Effectiveness of Predators and Parasitoids of Insect Pests on Cowpea

CRSP:   |  Region:   |  Topic:   |  Database:

Project Code:
Not Available

Start Date:

End Date:

CRSP Phase:
Phase 2

Not Available



Lead University:

Other Partners:
Makerere University, Kumi District Agriculture Office, SAARI/NARO (Uganda); Virginia Tech, Ohio State University (US)

Principal Investigator(s):
J. Mark Erbaugh

Co-Principal Investigator(s):
M.B.T. Munyuli, S. Kyamanywa, E. Adipala ,V. Odeke, G. Epieru (Uganda); G. Luther, R. Hammond (US)


Trials were conducted at the Technology Verification Centre (TVC), Bukedea, Kumi district, during the first rains of 2003A, to determine the effect of cowpea cropping systems and insecticides on the abundance and diversity of predator and parasitoid arthropods in Eastern Uganda. In addition, the effectiveness of generalist predators (earwigs and syrphid flies) on aphids was evaluated through laboratory and on-field cage experiments. Parasitism of cowpea aphids was low (0.1-8.5%). Tachnidae (Diptera) and Aphidius (Hymenoptera) parasitoids were mostly recovered with relative abundance varying with cropping seasons. The insecticides significantly reduced the population density of natural enemies. The abundance of different predators was considerably affected by the cowpea cropping system, the time of sampling, and the level of insecticide spray. Beneficial arthropod biodiversity loss was critical with the recommended dose (Cypermethrin+dimethoate) of application. Population densities of predators, were higher in cowpea polycultures than in monocultures. In cage experiments, it was observed that a syrphid larva was able to consume 1-4 aphids daily while in the laboratory, it could consume around 5-6 aphids daily. Syrphids need to be integrated in IPM systems to control aphid populations in major cowpea cropping systems where aphids appear to be a serious constraint.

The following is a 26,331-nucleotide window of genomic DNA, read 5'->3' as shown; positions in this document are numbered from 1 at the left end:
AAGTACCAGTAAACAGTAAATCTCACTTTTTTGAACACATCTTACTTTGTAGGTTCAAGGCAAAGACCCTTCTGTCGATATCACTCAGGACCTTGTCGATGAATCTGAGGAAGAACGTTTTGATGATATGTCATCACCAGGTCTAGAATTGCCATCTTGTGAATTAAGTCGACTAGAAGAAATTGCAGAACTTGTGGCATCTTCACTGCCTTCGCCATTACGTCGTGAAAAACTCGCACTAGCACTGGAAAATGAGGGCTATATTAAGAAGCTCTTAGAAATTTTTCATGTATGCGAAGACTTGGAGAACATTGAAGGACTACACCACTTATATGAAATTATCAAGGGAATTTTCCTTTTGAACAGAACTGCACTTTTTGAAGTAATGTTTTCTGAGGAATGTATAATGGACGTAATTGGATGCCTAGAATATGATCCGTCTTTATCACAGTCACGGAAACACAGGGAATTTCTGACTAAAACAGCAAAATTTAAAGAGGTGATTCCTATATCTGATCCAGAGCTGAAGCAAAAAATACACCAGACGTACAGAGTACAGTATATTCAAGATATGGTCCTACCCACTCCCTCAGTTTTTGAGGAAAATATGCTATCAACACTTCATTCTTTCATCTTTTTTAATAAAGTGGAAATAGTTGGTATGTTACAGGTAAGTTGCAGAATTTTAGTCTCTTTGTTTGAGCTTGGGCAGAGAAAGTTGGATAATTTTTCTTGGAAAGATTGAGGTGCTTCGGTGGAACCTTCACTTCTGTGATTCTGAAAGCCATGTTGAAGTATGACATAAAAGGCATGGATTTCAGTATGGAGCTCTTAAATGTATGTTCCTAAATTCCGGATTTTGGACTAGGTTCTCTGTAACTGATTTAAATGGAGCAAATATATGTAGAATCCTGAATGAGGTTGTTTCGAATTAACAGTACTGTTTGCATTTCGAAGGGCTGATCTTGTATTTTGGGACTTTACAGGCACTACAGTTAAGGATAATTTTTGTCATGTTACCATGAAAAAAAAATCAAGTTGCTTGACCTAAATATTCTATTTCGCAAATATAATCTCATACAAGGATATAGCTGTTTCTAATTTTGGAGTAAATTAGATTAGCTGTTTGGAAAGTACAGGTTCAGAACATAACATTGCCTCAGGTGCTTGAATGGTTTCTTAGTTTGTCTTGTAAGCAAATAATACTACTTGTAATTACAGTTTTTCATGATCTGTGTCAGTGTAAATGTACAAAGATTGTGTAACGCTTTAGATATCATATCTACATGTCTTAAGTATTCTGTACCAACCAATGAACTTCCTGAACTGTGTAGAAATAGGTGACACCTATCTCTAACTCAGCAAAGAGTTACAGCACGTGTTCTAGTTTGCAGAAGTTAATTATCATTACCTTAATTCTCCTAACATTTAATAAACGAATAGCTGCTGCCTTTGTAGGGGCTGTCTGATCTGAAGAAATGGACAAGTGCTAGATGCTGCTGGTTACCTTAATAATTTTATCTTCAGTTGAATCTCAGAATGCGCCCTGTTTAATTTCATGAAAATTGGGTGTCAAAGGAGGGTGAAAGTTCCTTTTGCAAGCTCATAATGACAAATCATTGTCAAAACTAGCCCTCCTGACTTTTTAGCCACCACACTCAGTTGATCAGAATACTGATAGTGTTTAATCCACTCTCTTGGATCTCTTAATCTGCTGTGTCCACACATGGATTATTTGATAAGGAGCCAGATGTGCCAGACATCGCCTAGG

1. To assess the effect of cowpea cropping systems on the population of natural enemies and parasitism rate. 2. To assess the predation potential of predators against cowpea pests (aphids, thrips, pod borers). 3. To outline strategies for the conservation and enhancement of effective natural enemies and recommend strategies for the integration of beneficial arthropod communities into an IPM system for Uganda.


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